Protracted Sino-US trade talks have created great uncertainty and volatility for countries in South-east Asia which, standing at the intersection of major power interests, do not want to be forced into making difficult choices, said Singapore's Foreign Minister Vivian Balakrishnan.
He also said the United States' perception of China purely as an adversary to be contained will not work in the long term because there is a gamut of issues that requires cooperation between the two countries.
Dr Balakrishnan was speaking at the Centre for Strategic and International Studies (CSIS) in Washington on Wednesday, midway through a four-day visit to the US capital.
In the current Sino-US negotiations, which took a turn for the worse when a much-anticipated round of talks in Washington last week failed to produce results, the challenge was to provide enough political off-ramps to de-escalate tensions, the minister said.
He called for "more quiet discussions, less headlines, less rhetoric in public".
Dr Balakrishnan said South-east Asian nations view the Sino-US tensions with great concern, perhaps even grave concern.
"For us in the middle, and especially for smaller countries, we do not wish to be forced into making invidious choices.
"So we hope that both sides will work out a strategic response that will take into account China's increasing influence and weight in the international arena, and that both sides will find the way to accommodate each other's legitimate interests," he said.
The minister also cautioned against raising anxiety about China, saying that was not in the interest of creating strategic trust.
As the largest beneficiary of the post-World War II international system, China was unlikely to directly undermine it, but the country - understandably and legitimately - wanted to have a major say in shaping evolving norms, processes and institutions, he said.
For the US, competition with China was inevitable but need not be zero sum, and it should take place within the bounds of established norms and adherence to international law.
Stressing the value of multilateralism, Dr Balakrishnan said that just as it was entirely legitimate for the US to question the benefits of the system, it was also entirely understandable and legitimate for China to aspire to be No. 1.
If their issues are left unresolved, the longer-term question is whether there will be a bifurcation of the highly integrated global economy.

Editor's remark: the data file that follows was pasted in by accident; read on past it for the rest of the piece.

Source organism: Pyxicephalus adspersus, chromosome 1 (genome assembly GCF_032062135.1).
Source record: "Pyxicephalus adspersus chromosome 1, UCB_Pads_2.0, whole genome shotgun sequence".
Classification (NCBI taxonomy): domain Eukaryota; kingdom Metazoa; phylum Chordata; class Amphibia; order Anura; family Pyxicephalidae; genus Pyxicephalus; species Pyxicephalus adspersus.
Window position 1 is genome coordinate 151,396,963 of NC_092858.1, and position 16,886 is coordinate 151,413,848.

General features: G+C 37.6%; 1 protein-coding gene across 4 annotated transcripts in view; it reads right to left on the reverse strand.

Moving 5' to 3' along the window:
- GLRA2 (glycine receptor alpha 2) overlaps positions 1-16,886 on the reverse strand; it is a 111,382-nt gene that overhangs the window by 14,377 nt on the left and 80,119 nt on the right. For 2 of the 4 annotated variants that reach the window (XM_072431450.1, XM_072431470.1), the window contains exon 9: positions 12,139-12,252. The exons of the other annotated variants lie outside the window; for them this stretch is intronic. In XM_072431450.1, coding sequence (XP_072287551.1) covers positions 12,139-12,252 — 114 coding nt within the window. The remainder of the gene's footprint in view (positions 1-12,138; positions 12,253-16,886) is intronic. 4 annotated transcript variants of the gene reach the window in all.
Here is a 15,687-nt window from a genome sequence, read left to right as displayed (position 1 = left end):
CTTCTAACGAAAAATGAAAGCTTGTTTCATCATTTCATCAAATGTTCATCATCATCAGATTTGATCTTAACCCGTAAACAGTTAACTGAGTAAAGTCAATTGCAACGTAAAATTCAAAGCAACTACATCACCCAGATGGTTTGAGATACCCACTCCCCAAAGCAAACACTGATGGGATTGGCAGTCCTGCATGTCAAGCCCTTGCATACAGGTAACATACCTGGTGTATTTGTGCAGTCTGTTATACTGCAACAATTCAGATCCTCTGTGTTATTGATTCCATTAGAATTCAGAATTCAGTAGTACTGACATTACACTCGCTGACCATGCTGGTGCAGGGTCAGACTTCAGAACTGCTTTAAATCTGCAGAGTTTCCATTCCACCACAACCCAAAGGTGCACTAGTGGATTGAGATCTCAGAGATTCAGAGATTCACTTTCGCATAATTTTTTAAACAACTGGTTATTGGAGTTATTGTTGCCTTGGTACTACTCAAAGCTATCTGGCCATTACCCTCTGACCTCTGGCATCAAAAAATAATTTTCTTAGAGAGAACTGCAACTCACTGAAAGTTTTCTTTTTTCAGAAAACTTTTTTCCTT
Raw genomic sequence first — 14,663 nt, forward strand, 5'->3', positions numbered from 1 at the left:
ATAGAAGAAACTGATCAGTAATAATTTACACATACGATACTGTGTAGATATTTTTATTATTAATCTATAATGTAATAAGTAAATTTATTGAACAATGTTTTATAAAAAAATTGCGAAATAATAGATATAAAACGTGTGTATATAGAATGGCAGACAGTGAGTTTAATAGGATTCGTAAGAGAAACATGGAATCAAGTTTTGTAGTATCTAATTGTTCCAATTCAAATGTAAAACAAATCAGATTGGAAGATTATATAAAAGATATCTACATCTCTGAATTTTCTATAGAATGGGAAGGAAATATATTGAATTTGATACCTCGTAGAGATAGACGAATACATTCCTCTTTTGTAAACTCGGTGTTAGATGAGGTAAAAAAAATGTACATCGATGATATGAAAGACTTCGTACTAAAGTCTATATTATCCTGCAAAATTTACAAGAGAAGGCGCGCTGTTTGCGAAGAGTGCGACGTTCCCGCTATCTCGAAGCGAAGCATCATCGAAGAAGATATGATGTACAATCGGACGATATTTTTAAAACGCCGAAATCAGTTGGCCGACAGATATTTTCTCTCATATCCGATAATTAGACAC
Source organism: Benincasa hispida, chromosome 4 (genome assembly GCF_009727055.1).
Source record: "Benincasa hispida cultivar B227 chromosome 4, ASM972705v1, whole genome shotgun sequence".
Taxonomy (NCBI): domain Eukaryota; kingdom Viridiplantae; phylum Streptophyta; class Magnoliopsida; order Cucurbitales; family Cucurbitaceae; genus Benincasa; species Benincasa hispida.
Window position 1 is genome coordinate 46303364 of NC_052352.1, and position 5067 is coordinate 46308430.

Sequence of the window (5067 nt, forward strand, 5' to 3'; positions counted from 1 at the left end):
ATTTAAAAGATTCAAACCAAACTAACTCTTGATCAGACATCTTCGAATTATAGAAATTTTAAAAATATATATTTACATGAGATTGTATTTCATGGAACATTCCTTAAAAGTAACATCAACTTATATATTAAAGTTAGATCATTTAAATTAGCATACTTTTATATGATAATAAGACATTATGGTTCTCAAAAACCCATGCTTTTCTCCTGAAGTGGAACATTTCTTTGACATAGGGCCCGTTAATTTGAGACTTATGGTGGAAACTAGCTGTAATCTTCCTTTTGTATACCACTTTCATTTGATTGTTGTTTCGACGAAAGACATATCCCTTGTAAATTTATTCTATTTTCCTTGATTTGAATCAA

"It is like trying to separate Siamese twins, a very dangerous and bloody process. I hope we don't get to that stage," he stressed.
"In the short term, if you just look at the gyrations in the stock market, you know this is a time of great volatility," he said. "Given the uncertainty, you will see com-panies being far more cautious about investments, especially long-term investments."
But he added: "We are still in the early stages, increased volatility; next step (will be) decreased growth, and after that, far deeper existential anxieties."
In his speech, Dr Balakrishnan noted that the consensus on the benefits of globalisation and free trade, and the need for a multilateral approach to global challenges, had eroded, essentially as the stagnating middle class lost faith and inequality rose in developed countries.
He said the current debate within the US reflected a perfectly legitimate question: Why should America continue underwriting a world order that it feels has benefited others more than the US?
But Asia had signalled its commitment to greater trade liberalisation and economic integration, and hoped the US would return.
The best way for the US to safeguard its own interests was to keep its seat at the table and actively contribute to shaping the norms of the global commons, the minister said.
Asked about the dwindling number of high-level visits by US officials to South-east Asia, Dr Balakrishnan, who was to meet Secretary of State Mike Pompeo yesterday, said he would tell him that in Asia, face time is important.
"Even in this age of video conferencing, nothing beats a handshake, eye-to-eye contact, and making sure that despite the cultural and linguistic differences, it is very important that everyone understands at a very profound level what the hopes, aspirations, anxieties and concerns are in order to avoid miscommunication and unnecessary conflict," Dr Balakrishnan said.